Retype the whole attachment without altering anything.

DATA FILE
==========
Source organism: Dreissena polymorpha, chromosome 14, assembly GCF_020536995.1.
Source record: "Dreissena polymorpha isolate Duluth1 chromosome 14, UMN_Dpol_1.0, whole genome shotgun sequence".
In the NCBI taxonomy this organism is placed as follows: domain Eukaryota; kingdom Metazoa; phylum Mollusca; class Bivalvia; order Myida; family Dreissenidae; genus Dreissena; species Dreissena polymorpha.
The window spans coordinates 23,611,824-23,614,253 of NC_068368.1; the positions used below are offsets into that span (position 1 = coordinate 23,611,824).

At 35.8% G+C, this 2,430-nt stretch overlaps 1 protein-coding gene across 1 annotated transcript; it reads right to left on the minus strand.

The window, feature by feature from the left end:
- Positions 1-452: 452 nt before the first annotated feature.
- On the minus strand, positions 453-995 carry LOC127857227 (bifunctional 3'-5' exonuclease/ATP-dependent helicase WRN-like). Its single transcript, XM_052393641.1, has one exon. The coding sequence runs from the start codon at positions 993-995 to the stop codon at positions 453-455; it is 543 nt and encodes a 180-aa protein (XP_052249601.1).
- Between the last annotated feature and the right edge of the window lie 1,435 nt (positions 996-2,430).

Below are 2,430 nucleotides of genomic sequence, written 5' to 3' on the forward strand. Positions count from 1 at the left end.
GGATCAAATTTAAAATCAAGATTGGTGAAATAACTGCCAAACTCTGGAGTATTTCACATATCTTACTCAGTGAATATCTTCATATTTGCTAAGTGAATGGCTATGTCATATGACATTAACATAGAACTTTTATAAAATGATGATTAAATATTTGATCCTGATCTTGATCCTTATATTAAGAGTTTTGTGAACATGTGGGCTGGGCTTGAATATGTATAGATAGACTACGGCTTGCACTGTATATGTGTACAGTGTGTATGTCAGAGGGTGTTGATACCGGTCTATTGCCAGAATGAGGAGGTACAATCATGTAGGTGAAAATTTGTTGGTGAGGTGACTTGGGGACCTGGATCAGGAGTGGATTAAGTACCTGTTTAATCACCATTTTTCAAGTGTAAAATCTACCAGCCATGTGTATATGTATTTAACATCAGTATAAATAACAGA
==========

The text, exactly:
Source organism: Dreissena polymorpha, chromosome 14, assembly GCF_020536995.1.
Source record: "Dreissena polymorpha isolate Duluth1 chromosome 14, UMN_Dpol_1.0, whole genome shotgun sequence".
In the NCBI taxonomy this organism is placed as follows: domain Eukaryota; kingdom Metazoa; phylum Mollusca; class Bivalvia; order Myida; family Dreissenidae; genus Dreissena; species Dreissena polymorpha.
The window spans coordinates 23,611,824-23,614,253 of NC_068368.1; the positions used below are offsets into that span (position 1 = coordinate 23,611,824).

At 35.8% G+C, this 2,430-nt stretch overlaps 1 protein-coding gene across 1 annotated transcript; it reads right to left on the minus strand.

The window, feature by feature from the left end:
- Positions 1-452: 452 nt before the first annotated feature.
- On the minus strand, positions 453-995 carry LOC127857227 (bifunctional 3'-5' exonuclease/ATP-dependent helicase WRN-like). Its single transcript, XM_052393641.1, has one exon. The coding sequence runs from the start codon at positions 993-995 to the stop codon at positions 453-455; it is 543 nt and encodes a 180-aa protein (XP_052249601.1).
- Between the last annotated feature and the right edge of the window lie 1,435 nt (positions 996-2,430).

Below are 2,430 nucleotides of genomic sequence, written 5' to 3' on the forward strand. Positions count from 1 at the left end.
GGATCAAATTTAAAATCAAGATTGGTGAAATAACTGCCAAACTCTGGAGTATTTCACATATCTTACTCAGTGAATATCTTCATATTTGCTAAGTGAATGGCTATGTCATATGACATTAACATAGAACTTTTATAAAATGATGATTAAATATTTGATCCTGATCTTGATCCTTATATTAAGAGTTTTGTGAACATGTGGGCTGGGCTTGAATATGTATAGATAGACTACGGCTTGCACTGTATATGTGTACAGTGTGTATGTCAGAGGGTGTTGATACCGGTCTATTGCCAGAATGAGGAGGTACAATCATGTAGGTGAAAATTTGTTGGTGAGGTGACTTGGGGACCTGGATCAGGAGTGGATTAAGTACCTGTTTAATCACCATTTTTCAAGTGTAAAATCTACCAGCCATGTGTATATGTATTTAACATCAGTATAAATAACAGA